Growth Areas and Development Paths for Business Analysts
First of all, recall that sense of confusion and unpredictability at the onset of the quarantine. All habitual conditions of life and work suddenly disappeared. Borders were closed, passenger traffic canceled, working at the office was prohibited. Coffee bars, restaurants and co-working spaces closed as well. Nurseries and schools shut down.
Life stopped? Of course not. But the usual way we lived changed. Yet, there was nothing radically new for most of us – we just started using delivery services and online communications more frequently.
No problems then? Not quite. Times got hard for many companies, business stopped growing, employees were either laid off or on unpaid leave. And for elderly or disabled people and others whose life had been difficult before the quarantine, it got even harder to survive.
But how is all this connected with business analysts and growth points? Well, the fact that you are reading this article means that neither the quarantine nor the dreadful virus has swayed your desire to conquer new summits in this profession. I’m really happy about that! Moreover, the trials and challenges we encountered during this period helped us identify what makes us effective. So, let’s find out what our directions for growth are and what qualities should we focus on.
We will start from an approach that will be useful for finding answers to these and other similar questions. Most of the things discussed below can be summed up in the phrase:
“God grant me the serenity to accept the things I cannot change, courage to change the things I can, and the wisdom to know the difference.”
For a business analyst this means that in any situation it is helpful to remain... an analyst. You should analyze every situation (impartially, if possible) and clearly define a “project scope” for yourself. What cannot be changed – that is constraints. And what can be changed – that is requirements. Sounds familiar? Yes, that’s what we are doing almost every day! Just in other domains. In this case, you are the customer to whom a certain value must be delivered.
Yes, it is difficult to achieve such a level of self-reflection where you can objectively assess your capabilities. Yes, it is difficult to avoid self-justification, or self-depreciation. Yet, believe me, it’s not only possible, but also fabulously interesting.
Key takeaways for business analysts
So, let's review the situation. The issues we discussed during the webinar can be summarized in a few ideas:
- The IT industry is at the cutting edge of technological development, therefore IT professionals, analysts included, have excellent prospects to remain on high demand for years to come.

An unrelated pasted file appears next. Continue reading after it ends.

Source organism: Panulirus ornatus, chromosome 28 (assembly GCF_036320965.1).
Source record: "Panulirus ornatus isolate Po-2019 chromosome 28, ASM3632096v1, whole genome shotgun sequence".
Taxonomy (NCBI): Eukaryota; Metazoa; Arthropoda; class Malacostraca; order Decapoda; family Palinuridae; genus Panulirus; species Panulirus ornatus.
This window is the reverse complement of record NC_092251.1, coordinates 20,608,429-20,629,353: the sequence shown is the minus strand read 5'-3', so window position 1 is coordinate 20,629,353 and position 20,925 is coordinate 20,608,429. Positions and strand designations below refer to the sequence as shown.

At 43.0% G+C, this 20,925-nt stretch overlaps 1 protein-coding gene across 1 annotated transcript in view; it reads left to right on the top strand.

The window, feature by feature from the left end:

- It’s extremely important for an analyst to be flexible and quickly learn new technologies in order to remain effective in any conditions.
- Today, human qualities form the basis of everyone’s personal brand. This is an area where AI has no chances to compete with humans.
- Continuous training and development of these qualities is a key to the analyst’s success in our ever changing world. The more experience you have, the shorter learning activities you need: from basic education for newbies to individual or team coaching for experienced professionals.
As a ‘coordinate system’ for discussing growth paths we have used the structure of a business analyst’s underlying competencies described in ÂÀÂÎÊ™ (A Guide to the Business Analysis Body of Knowledge™). To make the discussion more substantive, we conducted a survey asking the question “What qualities do we need in order to cope with these challenges?”
Main qualities of a business analyst
The survey results are presented below. Over 100 webinar participants answered the survey questions.
Note that many qualities got lower grades, and it might seem that such qualities are not necessary for analysts. But there is another reason for the lower grades. The survey was conducted among business and system analysts, which means that respondents already have most of the listed qualities. Therefore, the highest grades were given to qualities that need to be developed and set the direction of future growth. Let’s look at them in more detail.
Systems thinking – this, of course, is a basis for an analyst’s work. This is an ability to see the full picture of what is happening more clearly, in a broader and deeper way than all other people involved. Yet, this is a very subjective quality, which cannot be touched, is difficult to measure, and it’s unclear how to develop it. To grow this quality, you need to discuss problems and their solutions jointly with your colleagues. During such discussions, you get an opportunity to review a situation from different perspectives, consider many pros and cons, and eventually develop the capability.
Adaptability – this is an ability to stand the test of hard times, circumvent restrictions, and gain new experience. Adaptability can be developed through activities that make your brain search for solutions in difficult or dynamic situations. It could be hiking to unpopulated places, taking part in quests, or DIY activities. It’s both useful and enjoyable, since all such activities make you happy about achieving certain goals and getting interesting impressions from the process itself.
In the second part of our article we’ll look at the rest of the results discussed in the webinar.
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